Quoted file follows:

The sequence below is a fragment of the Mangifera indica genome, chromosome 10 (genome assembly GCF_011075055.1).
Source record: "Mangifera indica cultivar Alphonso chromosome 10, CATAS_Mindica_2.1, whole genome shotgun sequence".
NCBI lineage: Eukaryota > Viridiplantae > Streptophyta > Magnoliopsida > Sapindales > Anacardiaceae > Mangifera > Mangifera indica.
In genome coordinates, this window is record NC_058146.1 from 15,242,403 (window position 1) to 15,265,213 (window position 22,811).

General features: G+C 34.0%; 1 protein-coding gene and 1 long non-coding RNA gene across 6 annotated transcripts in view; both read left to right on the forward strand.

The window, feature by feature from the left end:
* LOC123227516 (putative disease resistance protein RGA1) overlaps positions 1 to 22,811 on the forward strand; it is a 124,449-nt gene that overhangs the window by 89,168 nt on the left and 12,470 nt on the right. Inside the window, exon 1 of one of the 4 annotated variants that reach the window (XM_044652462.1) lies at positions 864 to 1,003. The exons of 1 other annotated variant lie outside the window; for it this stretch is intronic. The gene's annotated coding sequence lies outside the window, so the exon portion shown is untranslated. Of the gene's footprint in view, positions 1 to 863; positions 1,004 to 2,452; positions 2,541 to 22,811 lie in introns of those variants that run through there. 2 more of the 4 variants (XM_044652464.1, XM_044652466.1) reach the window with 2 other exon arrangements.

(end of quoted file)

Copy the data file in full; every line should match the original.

The sequence below is a fragment of the Mangifera indica genome, chromosome 10 (genome assembly GCF_011075055.1).
Source record: "Mangifera indica cultivar Alphonso chromosome 10, CATAS_Mindica_2.1, whole genome shotgun sequence".
NCBI lineage: Eukaryota > Viridiplantae > Streptophyta > Magnoliopsida > Sapindales > Anacardiaceae > Mangifera > Mangifera indica.
In genome coordinates, this window is record NC_058146.1 from 15,242,403 (window position 1) to 15,265,213 (window position 22,811).

General features: G+C 34.0%; 1 protein-coding gene and 1 long non-coding RNA gene across 6 annotated transcripts in view; both read left to right on the forward strand.

The window, feature by feature from the left end:
* LOC123227516 (putative disease resistance protein RGA1) overlaps positions 1 to 22,811 on the forward strand; it is a 124,449-nt gene that overhangs the window by 89,168 nt on the left and 12,470 nt on the right. Inside the window, exon 1 of one of the 4 annotated variants that reach the window (XM_044652462.1) lies at positions 864 to 1,003. The exons of 1 other annotated variant lie outside the window; for it this stretch is intronic. The gene's annotated coding sequence lies outside the window, so the exon portion shown is untranslated. Of the gene's footprint in view, positions 1 to 863; positions 1,004 to 2,452; positions 2,541 to 22,811 lie in introns of those variants that run through there. 2 more of the 4 variants (XM_044652464.1, XM_044652466.1) reach the window with 2 other exon arrangements.